The question coming into Saturday’s game wasn’t whether Nebraska was better than Wisconsin. Everyone — Husker fans, Badger fans, oddsmakers, pundits — seemed to agree that was the case.
The question was how Nebraska would handle being the better team. Playing at home. Playing at night. Playing on homecoming. Playing as well as anyone in a conference that wasn’t playing well. Everything seemed to favor Nebraska and in the past few years that hasn’t really favored Nebraska at all.
So if you looked beyond the trash talk and revenge rhetoric of the past week, what you would have found is a game where Nebraska was competing against itself as much as the Badgers. And for the first 20 minutes of the game Saturday night, Nebraska was soundly beating Nebraska.
There was the ominous fumble on the first play of the game and the three-and-out it forced. 7-0. There was Rex Burkhead fumbling on the next offensive play. 14-0. There was the indefensible roughing the punter penalty. 20-3. The Huskers salvaged some momentum with a 92-yard drive right before the half, then gave it right back when Taylor Martinez was stripped by arch-nemesis David Gilbert. 27-10.
Then something strange happened. Nebraska stopped beating itself and started beating Wisconsin. Over the game’s final 24 minutes, Nebraska beat Wisconsin completely. The Huskers had 303 total yards, the Badgers 65. Nebraska scored 20 points, Wisconsin zero. The black-hatted defense looked like Blackshirts for the first time this season and the offense was as multiple and dangerous as they looked to be against lesser competition this season.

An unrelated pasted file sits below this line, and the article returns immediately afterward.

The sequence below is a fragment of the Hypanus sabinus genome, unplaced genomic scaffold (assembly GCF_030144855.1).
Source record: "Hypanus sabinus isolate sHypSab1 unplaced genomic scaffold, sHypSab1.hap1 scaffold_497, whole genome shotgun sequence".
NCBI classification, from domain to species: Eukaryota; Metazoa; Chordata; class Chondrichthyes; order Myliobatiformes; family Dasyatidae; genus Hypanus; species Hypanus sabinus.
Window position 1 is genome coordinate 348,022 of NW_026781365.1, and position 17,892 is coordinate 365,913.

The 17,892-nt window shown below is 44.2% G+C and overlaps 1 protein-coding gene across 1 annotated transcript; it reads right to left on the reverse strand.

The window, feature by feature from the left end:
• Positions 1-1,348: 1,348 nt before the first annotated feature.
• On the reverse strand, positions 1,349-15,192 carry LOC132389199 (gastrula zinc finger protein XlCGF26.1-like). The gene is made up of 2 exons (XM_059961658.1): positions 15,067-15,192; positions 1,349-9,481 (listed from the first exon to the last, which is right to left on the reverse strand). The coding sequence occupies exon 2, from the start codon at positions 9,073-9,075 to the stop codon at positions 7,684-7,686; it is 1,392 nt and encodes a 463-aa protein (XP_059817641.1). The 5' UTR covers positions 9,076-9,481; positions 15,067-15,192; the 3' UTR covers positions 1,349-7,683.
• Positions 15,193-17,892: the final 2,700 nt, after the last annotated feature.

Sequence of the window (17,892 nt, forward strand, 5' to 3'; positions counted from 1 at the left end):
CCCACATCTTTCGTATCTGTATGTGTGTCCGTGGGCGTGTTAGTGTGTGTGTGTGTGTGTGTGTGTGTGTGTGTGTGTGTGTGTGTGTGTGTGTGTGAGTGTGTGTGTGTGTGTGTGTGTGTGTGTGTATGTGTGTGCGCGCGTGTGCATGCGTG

It was strange because we hadn’t seen this from the Huskers before. Yes, this 17-point comeback was only the second-largest in school history. Nebraska rallied from 21-down against Ohio State just last year but this one was different.
While the Badgers, with a struggling offense and a solid if not spectacular defense, had their fair share of questions marks coming into the game, they were hardly the wounded animal that Ohio State was last season. Wisconsin didn’t lose its starting quarterback. Wisconsin had its Heisman candidate at running back. Wisconsin didn’t turn it over to ignite or aid the comeback, Wisconsin turned it over after Alonzo Whaley already had Montee Ball in his grasp for the fourth down stop that sealed the win.
Here’s how defensive coordinator John Papuchis described his reaction to that play: “Total and utter relief. It’s not joy until later. At that time it’s just relief that we survived.”
That’s what last year’s Ohio State comeback was — relief. Nebraska kept its season alive by beating the Buckeyes last year and avoiding an 0-2 Big Ten start.
The win against Wisconsin was about belief. This one was about beating the demons that have kept Nebraska from a conference title for the past three years. Fumbles, penalties, mistakes, mental breakdowns. They’ve plagued the Huskers in the past. They plagued Nebraska early on Saturday. There was an eerie, once-bitten feeling in Memorial Stadium in the first half.
But Nebraska overcame that too.
On Saturday, the Huskers beat Wisconsin but they also beat recent history. The latter might end up being more important than the former. The best teams are almost always competing against themselves. That’s what Alabama’s doing right now. It’s what Nebraska did in the mid-1990s. When you’re good enough, perfection is the competition.
This edition of the Huskers isn’t there yet. Not even close. Six fumbles — two lost — is alarming. Three touchdowns essentially given away through a combination of turnovers and penalties. The question coming in was could Nebraska avoid beating itself.
This week the Huskers overcame beating themselves. Like Bo Pelini says, it’s a process and Saturday represented progress.